Snowboard Buying Guide

Snowboard Buying Guide


Please note this guide is very general and you will need to make informed choices based on your personal requirements, destination and the likely weather conditions. If you have any specific questions, please give us a ring for advice 7 days a week on 0191 413 6848.





Your snowboard boots are probably the most important piece of kit you can buy. You could be the best rider on the planet but if your feet are killing you after the first run you not going to have a very good season or holiday. There’s no specific company who make the best boots they all have different selling points and features, you can go out and buy the most expensive and high tech boots on the market but if they don’t fit right all that hard-earned cash will have gone to waste.


  1. Try before you buy
    Try as many different pairs of boots from as many different brands as you can. This is a tried and tested method for finding the best fit. All the manufacturers have a different fit because they all make their boots on different lasts (a last is a mould of a foot). Each boot manufacturers last are based on what they think is a standard foot shape and they all differ from brand to brand.
    Also read up on as many different makes and models as possible before you enter a snowboard shop check the pre season buying guides in magazines and online.
  2. Take your time
    You want to try each pair of boots for at least ten minuets if not longer. This will give you feet time to feel any pressure points. If you notice any parts of the boot digging in or rubbing after 5 minutes in a shop imagine what it will feel like after 5 hours on a mountain.
  3. Communication
    You need to help the shop staff to help you so it is important that you tell him/her how the boot feels on your foot. You need to let them know if the boot is uncomfortable in any way. If he asks if it feels don’t just sit and nod your head tell him/her the full story just imagine your on the couch with Sigmund Freud, and don’t be afraid to ask questions, there is no such thing as a silly question. The only silly question is the one you didn’t ask.
  4. The fit
    If you can imagine being on a nice sunny beach with the sun setting in the distance, now walk up to where the water just laps up onto the sand, you now need to push your feet into the sand so that they are buried. That’s how your boots should feel! Snug not cramped and without any pressure points. Remember that any sore spots or pressure points that you can feel in the shop will feel a whole lot worse when you get on the hill!
  5. The length
    There are a few old wives tails kicking about that say your board boots should be a size too small or a size bigger than your shoe size. These are both wrong! You need a boot that is the size of your foot. The first thing any good snowboard shop should do is measure your feet you might think you’re a size 9 because that’s what you wear from day to day and you’ve always bought size 9 Nikes since you were 15, but when you measure you feet your actually an 8½. Don’t pay too much attention to what size is on the side of the box what one boot company thinks is a size 9 can differ from another boot company thinks is a 9.

    When you’ve got some boots on and you’ve laced them up they should feel ever so slightly too small when you stand up straight, this is how you want them to feel. When you stand in your snowboard stance with your feet apart and you knees bent your toes should come away from the front of the boot by a couple of millimetres just enough so that you can wiggle them with out them touching the front of the boot.
  6. Heel lift
    Heel lift is something your foot naturally wants to do when transferring your weight from your heel edge to your toe edge. There are a few different ways to get round this. The first is obviously is to find a boot that has a good fitting heel cup for the shape of your foot. The second is to lace them up right. Most boots these days have a heel harness around the boots liner this wants to be fastened tight but not too tight, remember you want your boots to be snug. Cranking you boots up too tight can be worse than not lacing them up at all and can cause unnecessary pressure points. Now depending what kind of lacing system you have gone for you need to fasten up the outer boot. The same goes for the outer boot as the inner boot, you need to fasten them up tight but not so tight that you can feel the lace eyelets digging into your shin. If your boot fitter is seasoned and experienced he/she should be able to show you a few different ways to lace up your boot.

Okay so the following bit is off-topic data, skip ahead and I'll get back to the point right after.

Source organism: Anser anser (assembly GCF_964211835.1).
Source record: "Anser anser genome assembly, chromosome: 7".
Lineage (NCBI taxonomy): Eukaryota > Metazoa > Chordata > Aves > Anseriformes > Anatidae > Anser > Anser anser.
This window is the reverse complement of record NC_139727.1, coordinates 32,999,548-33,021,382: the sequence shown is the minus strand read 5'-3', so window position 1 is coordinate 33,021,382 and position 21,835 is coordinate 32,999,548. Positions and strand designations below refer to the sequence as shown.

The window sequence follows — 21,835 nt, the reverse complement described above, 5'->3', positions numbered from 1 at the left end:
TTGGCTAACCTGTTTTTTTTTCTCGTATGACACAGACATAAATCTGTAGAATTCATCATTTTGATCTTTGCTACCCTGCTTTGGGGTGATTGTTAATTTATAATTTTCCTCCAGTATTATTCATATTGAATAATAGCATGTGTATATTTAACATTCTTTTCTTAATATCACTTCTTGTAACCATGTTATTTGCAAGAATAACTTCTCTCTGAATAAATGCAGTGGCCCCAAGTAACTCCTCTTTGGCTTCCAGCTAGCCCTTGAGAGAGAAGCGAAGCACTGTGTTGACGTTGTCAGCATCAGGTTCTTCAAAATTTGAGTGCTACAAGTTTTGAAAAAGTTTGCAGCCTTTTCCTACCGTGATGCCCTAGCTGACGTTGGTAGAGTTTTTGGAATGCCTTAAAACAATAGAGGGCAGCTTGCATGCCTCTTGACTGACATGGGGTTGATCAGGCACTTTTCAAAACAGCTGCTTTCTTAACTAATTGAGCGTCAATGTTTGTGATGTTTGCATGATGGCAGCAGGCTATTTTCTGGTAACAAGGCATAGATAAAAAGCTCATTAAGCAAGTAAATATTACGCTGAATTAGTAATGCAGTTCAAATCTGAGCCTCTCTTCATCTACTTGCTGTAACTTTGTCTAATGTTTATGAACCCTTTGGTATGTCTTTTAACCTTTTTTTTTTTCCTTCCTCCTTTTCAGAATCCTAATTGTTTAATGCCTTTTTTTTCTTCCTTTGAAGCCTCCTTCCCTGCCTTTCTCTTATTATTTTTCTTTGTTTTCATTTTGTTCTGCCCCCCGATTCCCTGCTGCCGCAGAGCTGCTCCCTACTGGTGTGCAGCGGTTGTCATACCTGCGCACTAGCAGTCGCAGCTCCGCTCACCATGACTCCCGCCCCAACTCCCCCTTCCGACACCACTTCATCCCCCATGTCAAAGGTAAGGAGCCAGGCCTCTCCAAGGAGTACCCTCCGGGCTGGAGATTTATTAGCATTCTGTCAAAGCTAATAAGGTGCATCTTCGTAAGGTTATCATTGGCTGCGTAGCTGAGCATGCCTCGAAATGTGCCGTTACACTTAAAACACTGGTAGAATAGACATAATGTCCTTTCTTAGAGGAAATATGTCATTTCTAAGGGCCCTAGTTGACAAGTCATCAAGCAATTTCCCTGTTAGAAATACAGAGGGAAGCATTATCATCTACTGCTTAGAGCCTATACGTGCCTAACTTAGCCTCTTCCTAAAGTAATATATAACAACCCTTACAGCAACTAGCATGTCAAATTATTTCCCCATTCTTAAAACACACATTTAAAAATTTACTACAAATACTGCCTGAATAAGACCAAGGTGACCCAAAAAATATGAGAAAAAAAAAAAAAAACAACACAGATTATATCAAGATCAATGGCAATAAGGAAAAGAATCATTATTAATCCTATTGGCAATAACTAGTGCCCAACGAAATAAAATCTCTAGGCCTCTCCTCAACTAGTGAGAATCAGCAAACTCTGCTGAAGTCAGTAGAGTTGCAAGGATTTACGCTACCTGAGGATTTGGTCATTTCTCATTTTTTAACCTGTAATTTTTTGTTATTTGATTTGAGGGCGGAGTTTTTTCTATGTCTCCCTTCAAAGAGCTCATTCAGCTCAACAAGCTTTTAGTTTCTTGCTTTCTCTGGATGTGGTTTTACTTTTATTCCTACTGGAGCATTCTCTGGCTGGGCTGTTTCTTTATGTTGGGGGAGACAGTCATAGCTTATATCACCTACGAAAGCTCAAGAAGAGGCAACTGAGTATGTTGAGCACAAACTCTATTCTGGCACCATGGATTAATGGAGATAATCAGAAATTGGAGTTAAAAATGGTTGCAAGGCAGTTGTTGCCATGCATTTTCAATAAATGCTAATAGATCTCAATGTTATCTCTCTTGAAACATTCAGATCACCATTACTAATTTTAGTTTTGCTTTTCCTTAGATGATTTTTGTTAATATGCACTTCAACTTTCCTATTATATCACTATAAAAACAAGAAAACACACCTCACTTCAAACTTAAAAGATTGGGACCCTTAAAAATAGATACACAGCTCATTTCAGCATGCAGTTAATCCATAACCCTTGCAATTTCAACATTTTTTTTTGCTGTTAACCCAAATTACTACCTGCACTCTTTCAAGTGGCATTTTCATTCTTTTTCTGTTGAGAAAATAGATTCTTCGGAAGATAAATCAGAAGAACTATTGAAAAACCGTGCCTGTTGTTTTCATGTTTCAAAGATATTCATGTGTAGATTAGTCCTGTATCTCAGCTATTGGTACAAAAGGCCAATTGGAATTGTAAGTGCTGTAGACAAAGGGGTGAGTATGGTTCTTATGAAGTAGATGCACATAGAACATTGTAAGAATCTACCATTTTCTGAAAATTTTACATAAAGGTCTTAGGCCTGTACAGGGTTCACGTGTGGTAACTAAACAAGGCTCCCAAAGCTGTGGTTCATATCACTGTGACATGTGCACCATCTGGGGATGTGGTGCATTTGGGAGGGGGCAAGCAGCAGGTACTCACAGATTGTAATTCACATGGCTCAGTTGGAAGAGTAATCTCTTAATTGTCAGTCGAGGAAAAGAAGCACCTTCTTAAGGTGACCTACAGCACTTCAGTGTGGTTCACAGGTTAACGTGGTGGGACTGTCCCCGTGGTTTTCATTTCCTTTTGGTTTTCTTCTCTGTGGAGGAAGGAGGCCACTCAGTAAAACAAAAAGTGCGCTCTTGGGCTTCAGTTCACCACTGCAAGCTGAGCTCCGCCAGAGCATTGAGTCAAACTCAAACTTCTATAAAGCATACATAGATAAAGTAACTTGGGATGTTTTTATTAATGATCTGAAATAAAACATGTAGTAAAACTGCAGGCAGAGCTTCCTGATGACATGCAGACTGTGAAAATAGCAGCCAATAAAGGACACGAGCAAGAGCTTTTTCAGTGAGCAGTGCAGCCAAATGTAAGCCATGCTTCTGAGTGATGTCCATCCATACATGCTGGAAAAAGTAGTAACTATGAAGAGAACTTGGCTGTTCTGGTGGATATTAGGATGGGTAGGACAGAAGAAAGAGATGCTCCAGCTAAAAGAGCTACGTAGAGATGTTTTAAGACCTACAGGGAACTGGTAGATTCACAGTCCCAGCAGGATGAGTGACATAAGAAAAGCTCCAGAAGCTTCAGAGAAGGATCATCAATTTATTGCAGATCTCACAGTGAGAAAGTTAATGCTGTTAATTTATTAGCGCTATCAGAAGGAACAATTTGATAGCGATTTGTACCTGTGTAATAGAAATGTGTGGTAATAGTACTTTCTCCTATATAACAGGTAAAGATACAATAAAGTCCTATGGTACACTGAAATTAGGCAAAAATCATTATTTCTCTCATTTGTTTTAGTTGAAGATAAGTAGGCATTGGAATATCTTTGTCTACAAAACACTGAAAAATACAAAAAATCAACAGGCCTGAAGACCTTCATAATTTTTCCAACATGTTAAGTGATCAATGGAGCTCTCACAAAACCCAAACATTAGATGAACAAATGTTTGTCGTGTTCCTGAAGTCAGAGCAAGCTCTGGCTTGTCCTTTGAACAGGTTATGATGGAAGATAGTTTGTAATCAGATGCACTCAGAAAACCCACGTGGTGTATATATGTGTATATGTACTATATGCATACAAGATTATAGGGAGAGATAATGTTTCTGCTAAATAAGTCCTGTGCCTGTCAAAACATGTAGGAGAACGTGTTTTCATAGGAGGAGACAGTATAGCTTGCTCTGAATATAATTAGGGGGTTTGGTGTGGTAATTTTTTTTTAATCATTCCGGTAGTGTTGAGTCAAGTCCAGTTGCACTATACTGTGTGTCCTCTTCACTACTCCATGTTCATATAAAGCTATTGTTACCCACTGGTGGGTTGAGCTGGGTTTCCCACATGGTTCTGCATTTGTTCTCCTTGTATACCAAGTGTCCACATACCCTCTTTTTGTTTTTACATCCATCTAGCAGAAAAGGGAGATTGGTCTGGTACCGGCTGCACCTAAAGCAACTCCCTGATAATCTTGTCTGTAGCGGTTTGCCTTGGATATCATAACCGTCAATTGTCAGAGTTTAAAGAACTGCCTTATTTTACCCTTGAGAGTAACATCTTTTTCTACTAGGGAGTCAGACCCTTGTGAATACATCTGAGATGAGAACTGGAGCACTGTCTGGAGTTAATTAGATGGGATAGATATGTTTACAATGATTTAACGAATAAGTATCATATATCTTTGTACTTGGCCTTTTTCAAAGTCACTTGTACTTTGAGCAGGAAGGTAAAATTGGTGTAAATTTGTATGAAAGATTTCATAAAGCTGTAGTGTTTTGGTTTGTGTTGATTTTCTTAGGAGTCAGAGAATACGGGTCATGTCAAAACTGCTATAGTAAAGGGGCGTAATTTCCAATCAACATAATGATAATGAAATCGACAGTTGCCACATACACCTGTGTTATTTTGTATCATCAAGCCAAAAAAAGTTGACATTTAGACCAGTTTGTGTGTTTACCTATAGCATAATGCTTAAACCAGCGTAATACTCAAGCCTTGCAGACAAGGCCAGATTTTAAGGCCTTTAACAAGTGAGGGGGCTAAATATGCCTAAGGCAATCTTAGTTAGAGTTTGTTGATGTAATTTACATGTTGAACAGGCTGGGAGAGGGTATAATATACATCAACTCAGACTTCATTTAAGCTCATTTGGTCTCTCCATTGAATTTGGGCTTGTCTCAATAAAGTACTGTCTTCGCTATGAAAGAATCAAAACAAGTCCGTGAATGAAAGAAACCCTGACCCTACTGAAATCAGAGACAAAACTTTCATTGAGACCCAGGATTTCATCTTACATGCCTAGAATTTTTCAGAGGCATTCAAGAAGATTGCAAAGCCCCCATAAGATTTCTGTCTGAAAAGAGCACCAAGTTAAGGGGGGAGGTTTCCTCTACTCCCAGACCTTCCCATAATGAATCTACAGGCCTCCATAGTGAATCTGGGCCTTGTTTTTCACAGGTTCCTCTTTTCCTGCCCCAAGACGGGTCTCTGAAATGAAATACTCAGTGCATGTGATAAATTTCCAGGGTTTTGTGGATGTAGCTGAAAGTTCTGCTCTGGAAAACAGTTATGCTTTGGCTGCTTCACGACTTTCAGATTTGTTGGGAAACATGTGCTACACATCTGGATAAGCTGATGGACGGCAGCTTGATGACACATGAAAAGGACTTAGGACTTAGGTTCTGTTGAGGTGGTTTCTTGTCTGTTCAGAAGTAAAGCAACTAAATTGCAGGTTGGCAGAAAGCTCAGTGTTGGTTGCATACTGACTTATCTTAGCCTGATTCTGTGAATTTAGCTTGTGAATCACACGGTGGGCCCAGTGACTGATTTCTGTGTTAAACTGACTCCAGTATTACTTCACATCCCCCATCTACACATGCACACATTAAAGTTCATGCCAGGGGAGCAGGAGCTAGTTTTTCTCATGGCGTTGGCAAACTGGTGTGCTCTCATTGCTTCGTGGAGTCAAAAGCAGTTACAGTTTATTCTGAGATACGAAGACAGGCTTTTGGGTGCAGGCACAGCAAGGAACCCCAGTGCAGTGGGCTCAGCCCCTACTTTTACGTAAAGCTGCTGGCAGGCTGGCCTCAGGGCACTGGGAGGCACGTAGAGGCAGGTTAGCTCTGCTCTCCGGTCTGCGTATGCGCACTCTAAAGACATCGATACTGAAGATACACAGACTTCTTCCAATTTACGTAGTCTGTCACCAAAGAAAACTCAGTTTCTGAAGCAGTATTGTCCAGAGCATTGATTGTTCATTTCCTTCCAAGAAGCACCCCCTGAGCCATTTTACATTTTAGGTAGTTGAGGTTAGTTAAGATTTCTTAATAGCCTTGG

Now your all fastened up you’ll notice that you can still lift your heel as you walk round the shop or sit on the fitting bench, this is normal. The real test is to again stand with your feet flat on the ground and apart with your knees bent as if you’re snowboarding, now try to lift your heels. 5 to 10 millimetres of lift is pretty normal but once your strapped onto a board you shouldn’t notice it as your binding straps also help to keep you in place.
  7. Heat moulding
    For many years now snowboard boots have come with heat mouldable liners that take the shape of your foot. You can kick start the process off in store by sticking the liners on to heaters that warm up and expands the mouldable materials inside the liner this can be an uncomfortable experience for some but normally nothing more than a couple of numb toes. This is because the heat mouldable material expands. At first the boot will feel slightly too small this is completely normal.

    When it comes to lacing your boots up when they have just come off the heaters you don’t need to fasten them as tight as when you first tried them on. If you crank them up really tight when the foam is warm and soft you can end up squashing it flat, moving all the cushioning and ending up with imprints of lace eyelets in your leg.

    The best way is to lace them up normally and stand still in your snowboard stance while they cool down once they’re cool then you can crank them up a bit.

    Heat moulding won’t make a bad fit good but it will get out any little pressure points you might have or give you and extra millimetre or two in the toe box if needed.
  8. The flex
    How soft or stiff you want your boots is a bit of a personal preference. As a rule of thumb when your starting out you should go for a softer more forgiving boot but if you only weigh 8 stone you might find that a boot quite stiff while the guy sitting next to you on the fitting bench that weighs 14 stone finds the same boot very soft. If you’re just buying your first pair of boots it’s best to start with an entry-level boot until you get a feel for what you like and don’t like. Again it comes down to trying as many different boots as you can till you find the right one and don’t just buy some boots